As I prepared for my message, “Help,” on Psalm 121 this past week, one thing that caught my imagination was considering what it means that Jesus prayed the Psalms of Ascent throughout his life. While we do not have an explicit record of this happening in Scripture, it is implicit within Luke 2:41-52 where Jesus travels to Jerusalem with his parents for the Passover festival. In this journey, Jesus likely would have prayed the Psalms of Ascent as he traveled with extended family and neighbors from Nazareth in Galilee to the Jerusalem Temple.
Erik Routley, in his concise yet insightful book Ascent to the Cross: Meditations on the Pilgrimage Psalms, considers what may have passed through Jesus’ mind as he prayed or chanted these psalms surrounded by others. I was moved by this brief reflection from Routley on Jesus’ approach to Psalm 121, which speaks of God’s all=encompassing protection and help for His people:
Our Lord sang these words with his friends, and surely he must have said, ‘This is for them. This will come true for them. But only because I must renounce my right to it. I must be accursed and cut off, that they may know what their Father’s providence really means.’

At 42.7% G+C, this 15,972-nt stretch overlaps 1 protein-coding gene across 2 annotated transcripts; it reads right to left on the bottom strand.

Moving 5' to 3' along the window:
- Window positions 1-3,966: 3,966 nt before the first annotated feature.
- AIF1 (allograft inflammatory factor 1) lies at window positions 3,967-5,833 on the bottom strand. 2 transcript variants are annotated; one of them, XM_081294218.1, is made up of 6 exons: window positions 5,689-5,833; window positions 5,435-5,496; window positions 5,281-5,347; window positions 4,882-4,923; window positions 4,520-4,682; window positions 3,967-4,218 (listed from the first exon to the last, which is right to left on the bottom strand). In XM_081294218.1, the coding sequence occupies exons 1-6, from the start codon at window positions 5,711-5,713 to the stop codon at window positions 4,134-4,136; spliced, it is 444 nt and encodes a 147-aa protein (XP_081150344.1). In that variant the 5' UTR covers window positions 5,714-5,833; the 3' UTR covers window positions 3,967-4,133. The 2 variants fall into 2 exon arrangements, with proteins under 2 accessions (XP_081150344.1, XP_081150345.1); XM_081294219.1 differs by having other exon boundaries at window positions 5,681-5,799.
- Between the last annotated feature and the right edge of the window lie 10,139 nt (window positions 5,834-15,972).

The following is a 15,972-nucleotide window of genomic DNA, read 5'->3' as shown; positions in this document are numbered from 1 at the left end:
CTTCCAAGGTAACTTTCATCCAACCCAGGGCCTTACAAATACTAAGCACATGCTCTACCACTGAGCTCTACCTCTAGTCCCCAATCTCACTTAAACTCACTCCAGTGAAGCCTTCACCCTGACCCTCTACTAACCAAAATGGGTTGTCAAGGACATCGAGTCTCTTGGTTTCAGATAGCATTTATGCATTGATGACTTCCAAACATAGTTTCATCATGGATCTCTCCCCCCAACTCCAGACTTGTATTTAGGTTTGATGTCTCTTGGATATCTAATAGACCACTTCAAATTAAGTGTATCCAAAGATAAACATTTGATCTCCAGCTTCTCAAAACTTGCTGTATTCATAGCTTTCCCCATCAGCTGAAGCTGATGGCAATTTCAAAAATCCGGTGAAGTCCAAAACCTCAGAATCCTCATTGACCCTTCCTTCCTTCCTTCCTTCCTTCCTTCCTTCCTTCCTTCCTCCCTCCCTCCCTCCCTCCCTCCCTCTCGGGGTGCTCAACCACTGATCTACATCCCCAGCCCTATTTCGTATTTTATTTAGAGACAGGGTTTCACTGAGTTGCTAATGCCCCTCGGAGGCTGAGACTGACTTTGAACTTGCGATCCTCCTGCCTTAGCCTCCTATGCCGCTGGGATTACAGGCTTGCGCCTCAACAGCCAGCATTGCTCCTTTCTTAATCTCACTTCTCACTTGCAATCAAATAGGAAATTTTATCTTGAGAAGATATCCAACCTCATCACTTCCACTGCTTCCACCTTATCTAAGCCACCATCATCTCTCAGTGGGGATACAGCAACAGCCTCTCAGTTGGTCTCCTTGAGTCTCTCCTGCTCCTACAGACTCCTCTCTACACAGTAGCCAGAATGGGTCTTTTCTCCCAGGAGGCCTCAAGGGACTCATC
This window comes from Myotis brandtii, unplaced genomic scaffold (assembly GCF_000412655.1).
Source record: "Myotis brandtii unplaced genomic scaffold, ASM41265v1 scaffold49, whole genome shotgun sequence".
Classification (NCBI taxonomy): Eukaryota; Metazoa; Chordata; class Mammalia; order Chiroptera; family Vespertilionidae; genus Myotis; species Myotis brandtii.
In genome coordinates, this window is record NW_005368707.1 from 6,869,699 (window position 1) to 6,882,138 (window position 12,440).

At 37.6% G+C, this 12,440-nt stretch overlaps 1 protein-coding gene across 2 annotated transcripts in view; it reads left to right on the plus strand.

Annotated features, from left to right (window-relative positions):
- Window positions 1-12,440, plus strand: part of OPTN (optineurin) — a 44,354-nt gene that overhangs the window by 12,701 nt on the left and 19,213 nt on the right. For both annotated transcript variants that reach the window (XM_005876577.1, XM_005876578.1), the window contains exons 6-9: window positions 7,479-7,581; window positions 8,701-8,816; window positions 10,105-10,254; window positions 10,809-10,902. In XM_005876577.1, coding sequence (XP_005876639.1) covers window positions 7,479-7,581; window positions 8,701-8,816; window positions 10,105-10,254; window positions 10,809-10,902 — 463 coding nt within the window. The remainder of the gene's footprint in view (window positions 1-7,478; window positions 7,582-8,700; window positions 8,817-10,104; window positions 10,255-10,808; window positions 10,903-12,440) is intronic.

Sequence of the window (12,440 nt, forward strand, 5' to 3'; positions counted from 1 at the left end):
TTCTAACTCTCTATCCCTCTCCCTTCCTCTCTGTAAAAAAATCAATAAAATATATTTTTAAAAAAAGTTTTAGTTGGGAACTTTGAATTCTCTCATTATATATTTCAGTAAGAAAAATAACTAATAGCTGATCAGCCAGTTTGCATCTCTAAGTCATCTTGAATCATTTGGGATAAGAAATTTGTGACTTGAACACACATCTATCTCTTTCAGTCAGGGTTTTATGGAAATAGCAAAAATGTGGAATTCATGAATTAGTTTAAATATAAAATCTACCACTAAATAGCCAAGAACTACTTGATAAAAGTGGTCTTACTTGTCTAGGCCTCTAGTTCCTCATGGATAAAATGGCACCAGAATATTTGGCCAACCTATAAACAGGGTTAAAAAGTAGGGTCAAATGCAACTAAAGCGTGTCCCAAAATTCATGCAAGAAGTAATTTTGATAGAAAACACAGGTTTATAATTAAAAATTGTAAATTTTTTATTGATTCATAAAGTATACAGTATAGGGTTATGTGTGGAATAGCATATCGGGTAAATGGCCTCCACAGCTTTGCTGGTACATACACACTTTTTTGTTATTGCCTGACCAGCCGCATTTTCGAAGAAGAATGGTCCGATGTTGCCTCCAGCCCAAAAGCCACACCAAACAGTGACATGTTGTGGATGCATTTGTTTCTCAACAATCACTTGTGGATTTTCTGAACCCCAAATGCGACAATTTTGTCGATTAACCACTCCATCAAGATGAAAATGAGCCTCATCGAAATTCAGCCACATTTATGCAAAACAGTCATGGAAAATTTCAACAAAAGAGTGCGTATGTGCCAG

Jesus is condemned in order that we might be held close. Jesus suffers that we might be spared. Jesus is abandoned that we might be kept. Jesus dies that we might live both now and unto eternity.
Through Jesus the Messiah – His life, death and resurrection – Psalm 121 becomes even more deeply and powerfully true for every tribe, tongue and nation. And we may fully and finally rest in Our God, who is our always present Help.
 Eric Routley, Ascent to the Cross (New York: Abingdon Press, 1962), 21.